"Human dignity" has been enshrined in international agreements and national constitutions as a fundamental human right. The World Medical Association calls on physicians to respect human dignity and to discharge their duties with dignity. And yet human dignity is a term--like love, hope, and justice--that is intuitively grasped but never clearly defined. Some ethicists and bioethicists dismiss it; other thinkers point to its use in the service of particular ideologies. In this book, Michael Barilan offers an (...) urgently needed, nonideological, and thorough conceptual clarification of human dignity and human rights, relating these ideas to current issues in ethics, law, and bioethics. Combining social history, history of ideas, moral theology, applied ethics, and political theory, Barilan tells the story of human dignity as a background moral ethos to human rights. After setting the problem in its scholarly context, he offers a hermeneutics of the formative texts on Imago Dei; provides a philosophical explication of the value of human dignity and of vulnerability; presents a comprehensive theory of human rights from a natural, humanist perspective; explores issues of moral status; and examines the value of responsibility as a link between virtue ethics and human dignity and rights. Barilan accompanies his theoretical claim with numerous practical illustrations, linking his theory to such issues in bioethics as end-of-life care, cloning, abortion, torture, treatment of the mentally incapacitated, the right to health care, the human organ market, disability and notions of difference, and privacy, highlighting many relevant legal aspects in constitutional and humanitarian law. (shrink)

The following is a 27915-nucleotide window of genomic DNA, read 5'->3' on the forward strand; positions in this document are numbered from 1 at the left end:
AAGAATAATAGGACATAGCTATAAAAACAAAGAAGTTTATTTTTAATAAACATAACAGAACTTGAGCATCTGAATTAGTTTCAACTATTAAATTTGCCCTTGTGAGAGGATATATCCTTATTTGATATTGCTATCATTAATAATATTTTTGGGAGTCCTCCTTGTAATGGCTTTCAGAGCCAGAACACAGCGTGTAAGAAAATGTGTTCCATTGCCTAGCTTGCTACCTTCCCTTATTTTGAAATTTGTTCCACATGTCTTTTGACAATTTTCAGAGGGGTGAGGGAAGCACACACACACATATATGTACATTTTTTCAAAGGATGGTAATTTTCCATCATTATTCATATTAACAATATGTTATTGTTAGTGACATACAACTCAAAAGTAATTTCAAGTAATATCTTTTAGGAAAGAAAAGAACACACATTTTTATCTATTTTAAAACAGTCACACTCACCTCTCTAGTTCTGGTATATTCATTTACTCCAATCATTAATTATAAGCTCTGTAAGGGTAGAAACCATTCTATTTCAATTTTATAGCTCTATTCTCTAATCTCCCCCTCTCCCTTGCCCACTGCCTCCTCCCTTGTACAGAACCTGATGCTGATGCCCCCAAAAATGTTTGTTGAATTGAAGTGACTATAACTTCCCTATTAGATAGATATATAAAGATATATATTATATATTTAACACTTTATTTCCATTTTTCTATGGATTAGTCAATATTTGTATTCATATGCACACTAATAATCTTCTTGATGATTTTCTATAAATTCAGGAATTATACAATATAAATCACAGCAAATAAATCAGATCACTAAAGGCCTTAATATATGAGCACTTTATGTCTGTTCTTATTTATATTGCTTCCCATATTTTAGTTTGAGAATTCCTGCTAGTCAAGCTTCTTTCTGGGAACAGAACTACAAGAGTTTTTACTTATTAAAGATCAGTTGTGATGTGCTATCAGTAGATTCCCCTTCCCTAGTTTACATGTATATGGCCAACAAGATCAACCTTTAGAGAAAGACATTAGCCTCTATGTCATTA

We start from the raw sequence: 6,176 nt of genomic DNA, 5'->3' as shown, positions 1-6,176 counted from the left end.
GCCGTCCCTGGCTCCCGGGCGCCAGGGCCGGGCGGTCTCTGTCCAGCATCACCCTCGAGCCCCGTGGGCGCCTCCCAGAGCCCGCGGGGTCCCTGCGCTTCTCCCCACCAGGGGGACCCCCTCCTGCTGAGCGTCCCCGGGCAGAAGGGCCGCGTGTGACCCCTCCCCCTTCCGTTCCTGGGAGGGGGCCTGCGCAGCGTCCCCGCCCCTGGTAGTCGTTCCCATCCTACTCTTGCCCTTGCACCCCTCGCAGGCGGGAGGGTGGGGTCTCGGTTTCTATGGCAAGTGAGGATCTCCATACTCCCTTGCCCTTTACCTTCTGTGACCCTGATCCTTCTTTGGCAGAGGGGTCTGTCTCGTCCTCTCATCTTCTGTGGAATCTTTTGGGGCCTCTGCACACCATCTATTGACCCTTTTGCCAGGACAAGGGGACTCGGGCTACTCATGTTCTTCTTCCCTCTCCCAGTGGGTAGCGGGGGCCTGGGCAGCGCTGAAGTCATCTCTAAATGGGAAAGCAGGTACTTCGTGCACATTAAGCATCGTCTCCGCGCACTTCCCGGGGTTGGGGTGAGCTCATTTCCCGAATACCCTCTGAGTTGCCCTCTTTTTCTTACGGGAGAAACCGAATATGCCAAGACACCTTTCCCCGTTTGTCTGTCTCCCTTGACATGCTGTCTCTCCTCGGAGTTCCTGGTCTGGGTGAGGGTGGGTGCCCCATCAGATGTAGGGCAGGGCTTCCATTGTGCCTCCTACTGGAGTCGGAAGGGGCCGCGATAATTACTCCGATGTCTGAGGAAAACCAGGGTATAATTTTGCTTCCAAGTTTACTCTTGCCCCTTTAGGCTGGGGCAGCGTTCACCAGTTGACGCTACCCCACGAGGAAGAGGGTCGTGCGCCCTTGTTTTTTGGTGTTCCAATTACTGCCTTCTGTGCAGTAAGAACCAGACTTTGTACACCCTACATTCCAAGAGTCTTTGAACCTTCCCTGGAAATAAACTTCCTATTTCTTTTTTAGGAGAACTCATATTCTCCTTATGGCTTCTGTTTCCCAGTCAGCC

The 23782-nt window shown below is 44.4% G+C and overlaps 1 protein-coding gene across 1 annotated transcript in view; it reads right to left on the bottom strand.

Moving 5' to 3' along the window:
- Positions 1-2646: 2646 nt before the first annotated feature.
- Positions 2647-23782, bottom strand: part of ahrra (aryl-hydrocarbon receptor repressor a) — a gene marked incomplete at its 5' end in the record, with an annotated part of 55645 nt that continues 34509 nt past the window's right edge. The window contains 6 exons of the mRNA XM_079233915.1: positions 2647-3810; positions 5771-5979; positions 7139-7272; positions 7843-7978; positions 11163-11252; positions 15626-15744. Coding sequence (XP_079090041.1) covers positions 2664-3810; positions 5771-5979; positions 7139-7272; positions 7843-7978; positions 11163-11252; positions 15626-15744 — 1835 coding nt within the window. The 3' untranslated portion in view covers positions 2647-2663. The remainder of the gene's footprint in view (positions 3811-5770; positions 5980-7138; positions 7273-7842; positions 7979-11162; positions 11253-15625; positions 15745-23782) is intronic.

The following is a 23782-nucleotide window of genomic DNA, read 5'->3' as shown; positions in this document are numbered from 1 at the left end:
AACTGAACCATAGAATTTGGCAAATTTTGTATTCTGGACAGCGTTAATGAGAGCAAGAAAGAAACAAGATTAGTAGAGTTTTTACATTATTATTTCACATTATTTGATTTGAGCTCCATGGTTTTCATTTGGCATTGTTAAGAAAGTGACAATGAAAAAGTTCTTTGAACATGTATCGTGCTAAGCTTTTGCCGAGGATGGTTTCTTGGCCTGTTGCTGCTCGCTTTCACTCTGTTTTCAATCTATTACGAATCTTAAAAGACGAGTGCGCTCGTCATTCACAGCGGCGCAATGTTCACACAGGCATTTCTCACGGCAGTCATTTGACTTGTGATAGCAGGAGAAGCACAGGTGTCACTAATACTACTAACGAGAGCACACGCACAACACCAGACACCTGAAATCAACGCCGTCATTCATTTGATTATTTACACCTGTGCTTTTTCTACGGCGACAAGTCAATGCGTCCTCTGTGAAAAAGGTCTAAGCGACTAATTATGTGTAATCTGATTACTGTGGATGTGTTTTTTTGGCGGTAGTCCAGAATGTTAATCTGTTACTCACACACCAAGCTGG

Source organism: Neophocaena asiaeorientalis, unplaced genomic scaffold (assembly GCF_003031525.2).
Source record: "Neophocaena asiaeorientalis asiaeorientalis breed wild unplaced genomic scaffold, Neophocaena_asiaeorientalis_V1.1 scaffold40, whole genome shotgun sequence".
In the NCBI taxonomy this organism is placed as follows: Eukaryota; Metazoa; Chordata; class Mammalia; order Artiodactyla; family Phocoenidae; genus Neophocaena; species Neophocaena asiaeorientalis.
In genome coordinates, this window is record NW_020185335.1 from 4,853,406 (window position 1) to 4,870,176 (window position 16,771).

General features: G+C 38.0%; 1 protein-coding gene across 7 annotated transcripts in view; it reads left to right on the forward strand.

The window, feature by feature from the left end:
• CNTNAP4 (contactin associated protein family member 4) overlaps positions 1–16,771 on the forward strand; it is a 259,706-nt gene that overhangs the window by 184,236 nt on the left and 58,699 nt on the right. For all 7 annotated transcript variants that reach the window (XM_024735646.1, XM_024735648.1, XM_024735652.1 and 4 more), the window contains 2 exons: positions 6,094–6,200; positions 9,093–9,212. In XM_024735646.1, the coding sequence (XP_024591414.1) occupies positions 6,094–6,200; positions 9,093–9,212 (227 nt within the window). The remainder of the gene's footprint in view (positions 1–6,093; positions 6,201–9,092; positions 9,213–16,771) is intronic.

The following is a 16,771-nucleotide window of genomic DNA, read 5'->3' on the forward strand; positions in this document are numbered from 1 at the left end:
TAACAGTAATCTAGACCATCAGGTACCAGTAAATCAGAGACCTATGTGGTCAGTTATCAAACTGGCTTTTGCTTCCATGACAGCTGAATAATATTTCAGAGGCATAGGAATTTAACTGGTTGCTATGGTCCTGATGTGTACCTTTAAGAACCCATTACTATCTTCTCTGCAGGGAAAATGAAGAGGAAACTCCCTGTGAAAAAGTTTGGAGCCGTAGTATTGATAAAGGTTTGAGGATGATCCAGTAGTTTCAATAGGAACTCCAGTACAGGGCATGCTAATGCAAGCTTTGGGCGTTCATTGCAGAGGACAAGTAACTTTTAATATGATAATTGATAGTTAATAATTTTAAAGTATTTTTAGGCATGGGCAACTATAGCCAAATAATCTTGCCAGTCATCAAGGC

This essay examines the relationship between climate change and human rights. It argues that climate change is unjust, in part, because it jeopardizes several core rights – including the right to life, the right to food and the right to health. It then argues that adopting a human rights framework has six implications for climate policies. To give some examples, it argues that this helps us to understand the concept of “dangerous anthropogenic interference” (UNFCCC, Article 2). In addition (...) to this, it argues that if we adopt a human rights framework then any climate policies should also honour human rights, and so mitigation policies, for example, should not compromise people’s enjoyment of their human rights. A third implication, I argue, is that in addition to duties of mitigation and adaptation there will also be – if rights are violated – duties of compensation too. (shrink)
"These essays make a splendid book. Ignatieff's lectures are engaging and vigorous; they also combine some rather striking ideas with savvy perceptions about actual domestic and international politics.